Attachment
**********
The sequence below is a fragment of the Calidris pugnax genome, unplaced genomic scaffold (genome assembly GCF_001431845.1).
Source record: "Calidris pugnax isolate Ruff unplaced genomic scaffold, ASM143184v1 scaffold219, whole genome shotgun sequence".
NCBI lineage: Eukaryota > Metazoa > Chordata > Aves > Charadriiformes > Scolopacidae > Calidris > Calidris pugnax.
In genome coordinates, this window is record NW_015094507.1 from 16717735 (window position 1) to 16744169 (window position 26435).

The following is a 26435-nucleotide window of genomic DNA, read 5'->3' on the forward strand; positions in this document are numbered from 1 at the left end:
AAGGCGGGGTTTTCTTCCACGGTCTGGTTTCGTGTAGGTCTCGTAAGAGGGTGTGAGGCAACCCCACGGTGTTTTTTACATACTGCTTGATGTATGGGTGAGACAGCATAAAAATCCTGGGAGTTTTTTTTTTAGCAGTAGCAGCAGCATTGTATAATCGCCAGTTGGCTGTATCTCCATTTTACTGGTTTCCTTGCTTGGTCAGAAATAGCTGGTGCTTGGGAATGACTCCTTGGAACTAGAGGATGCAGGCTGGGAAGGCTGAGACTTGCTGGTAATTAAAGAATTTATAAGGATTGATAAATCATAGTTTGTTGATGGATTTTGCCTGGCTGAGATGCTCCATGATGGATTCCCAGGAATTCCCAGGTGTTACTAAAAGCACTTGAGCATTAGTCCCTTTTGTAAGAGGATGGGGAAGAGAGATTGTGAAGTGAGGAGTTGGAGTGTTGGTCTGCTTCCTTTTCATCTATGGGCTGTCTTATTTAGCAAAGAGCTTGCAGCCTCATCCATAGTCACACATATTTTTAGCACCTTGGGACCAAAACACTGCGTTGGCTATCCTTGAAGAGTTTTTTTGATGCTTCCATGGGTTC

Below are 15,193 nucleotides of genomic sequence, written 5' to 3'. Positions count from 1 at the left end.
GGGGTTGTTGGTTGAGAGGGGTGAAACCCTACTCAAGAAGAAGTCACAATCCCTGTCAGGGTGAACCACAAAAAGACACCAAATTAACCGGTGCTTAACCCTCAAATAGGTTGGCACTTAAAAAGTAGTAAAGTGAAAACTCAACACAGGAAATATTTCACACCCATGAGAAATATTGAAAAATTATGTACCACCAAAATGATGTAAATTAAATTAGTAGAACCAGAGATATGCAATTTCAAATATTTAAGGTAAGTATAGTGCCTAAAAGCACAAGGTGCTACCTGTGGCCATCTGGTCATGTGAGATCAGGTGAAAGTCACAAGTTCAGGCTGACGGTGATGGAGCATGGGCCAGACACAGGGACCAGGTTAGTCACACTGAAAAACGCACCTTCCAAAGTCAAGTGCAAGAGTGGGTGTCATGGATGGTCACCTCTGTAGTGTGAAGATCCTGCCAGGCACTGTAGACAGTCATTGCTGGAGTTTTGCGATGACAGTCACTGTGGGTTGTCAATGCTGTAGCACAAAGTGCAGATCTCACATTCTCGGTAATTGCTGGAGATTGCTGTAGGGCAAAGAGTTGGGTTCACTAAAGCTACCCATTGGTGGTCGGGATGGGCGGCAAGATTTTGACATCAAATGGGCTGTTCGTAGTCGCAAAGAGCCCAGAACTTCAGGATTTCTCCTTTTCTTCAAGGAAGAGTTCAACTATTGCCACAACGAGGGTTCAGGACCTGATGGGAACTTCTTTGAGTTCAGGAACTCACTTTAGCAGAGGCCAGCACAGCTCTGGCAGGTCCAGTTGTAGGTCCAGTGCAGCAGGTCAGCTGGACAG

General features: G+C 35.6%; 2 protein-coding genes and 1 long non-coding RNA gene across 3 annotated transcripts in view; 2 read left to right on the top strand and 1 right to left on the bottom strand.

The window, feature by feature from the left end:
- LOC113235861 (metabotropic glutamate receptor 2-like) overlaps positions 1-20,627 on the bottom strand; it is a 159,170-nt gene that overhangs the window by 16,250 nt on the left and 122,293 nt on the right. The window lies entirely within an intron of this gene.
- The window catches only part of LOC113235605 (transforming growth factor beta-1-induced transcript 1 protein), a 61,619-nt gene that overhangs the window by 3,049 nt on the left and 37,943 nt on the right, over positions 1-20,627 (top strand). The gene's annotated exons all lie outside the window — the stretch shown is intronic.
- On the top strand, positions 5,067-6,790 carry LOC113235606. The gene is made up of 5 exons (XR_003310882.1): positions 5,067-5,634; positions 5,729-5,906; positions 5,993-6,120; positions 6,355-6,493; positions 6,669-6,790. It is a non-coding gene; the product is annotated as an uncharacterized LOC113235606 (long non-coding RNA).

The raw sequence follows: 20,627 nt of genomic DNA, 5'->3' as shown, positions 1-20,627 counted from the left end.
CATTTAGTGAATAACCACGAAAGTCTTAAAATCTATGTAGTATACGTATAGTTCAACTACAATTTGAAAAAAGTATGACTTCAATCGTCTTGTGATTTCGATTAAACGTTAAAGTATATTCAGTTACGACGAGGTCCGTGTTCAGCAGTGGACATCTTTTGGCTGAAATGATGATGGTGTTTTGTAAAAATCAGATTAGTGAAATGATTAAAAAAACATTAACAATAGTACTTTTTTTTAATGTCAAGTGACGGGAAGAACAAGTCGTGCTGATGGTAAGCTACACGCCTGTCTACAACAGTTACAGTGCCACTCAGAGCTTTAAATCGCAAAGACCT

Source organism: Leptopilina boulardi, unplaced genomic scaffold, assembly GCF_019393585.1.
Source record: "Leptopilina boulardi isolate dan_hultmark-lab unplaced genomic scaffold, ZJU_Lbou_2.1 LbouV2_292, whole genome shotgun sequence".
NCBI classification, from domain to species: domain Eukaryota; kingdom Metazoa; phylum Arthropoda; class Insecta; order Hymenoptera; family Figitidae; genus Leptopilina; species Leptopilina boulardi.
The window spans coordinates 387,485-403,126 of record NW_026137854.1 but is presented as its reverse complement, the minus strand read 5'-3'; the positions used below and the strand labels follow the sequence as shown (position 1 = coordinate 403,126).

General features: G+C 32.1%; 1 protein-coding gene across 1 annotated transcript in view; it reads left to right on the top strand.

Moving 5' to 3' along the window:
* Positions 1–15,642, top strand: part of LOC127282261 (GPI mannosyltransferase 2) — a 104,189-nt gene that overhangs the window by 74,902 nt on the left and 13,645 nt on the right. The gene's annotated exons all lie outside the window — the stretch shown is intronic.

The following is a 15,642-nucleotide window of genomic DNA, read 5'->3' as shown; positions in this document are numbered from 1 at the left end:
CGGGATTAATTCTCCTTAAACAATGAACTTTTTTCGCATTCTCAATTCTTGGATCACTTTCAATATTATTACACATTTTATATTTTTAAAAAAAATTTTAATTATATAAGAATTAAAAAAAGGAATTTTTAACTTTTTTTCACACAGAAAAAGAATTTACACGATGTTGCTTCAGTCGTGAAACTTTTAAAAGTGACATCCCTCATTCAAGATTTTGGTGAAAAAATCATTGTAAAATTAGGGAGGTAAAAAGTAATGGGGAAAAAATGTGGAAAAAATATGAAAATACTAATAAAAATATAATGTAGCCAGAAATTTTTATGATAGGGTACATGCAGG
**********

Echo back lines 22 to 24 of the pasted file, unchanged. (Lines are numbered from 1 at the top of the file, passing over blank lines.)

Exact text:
* Positions 1–15,642, top strand: part of LOC127282261 (GPI mannosyltransferase 2) — a 104,189-nt gene that overhangs the window by 74,902 nt on the left and 13,645 nt on the right. The gene's annotated exons all lie outside the window — the stretch shown is intronic.

The following is a 15,642-nucleotide window of genomic DNA, read 5'->3' as shown; positions in this document are numbered from 1 at the left end:
CGGGATTAATTCTCCTTAAACAATGAACTTTTTTCGCATTCTCAATTCTTGGATCACTTTCAATATTATTACACATTTTATATTTTTAAAAAAAATTTTAATTATATAAGAATTAAAAAAAGGAATTTTTAACTTTTTTTCACACAGAAAAAGAATTTACACGATGTTGCTTCAGTCGTGAAACTTTTAAAAGTGACATCCCTCATTCAAGATTTTGGTGAAAAAATCATTGTAAAATTAGGGAGGTAAAAAGTAATGGGGAAAAAATGTGGAAAAAATATGAAAATACTAATAAAAATATAATGTAGCCAGAAATTTTTATGATAGGGTACATGCAGG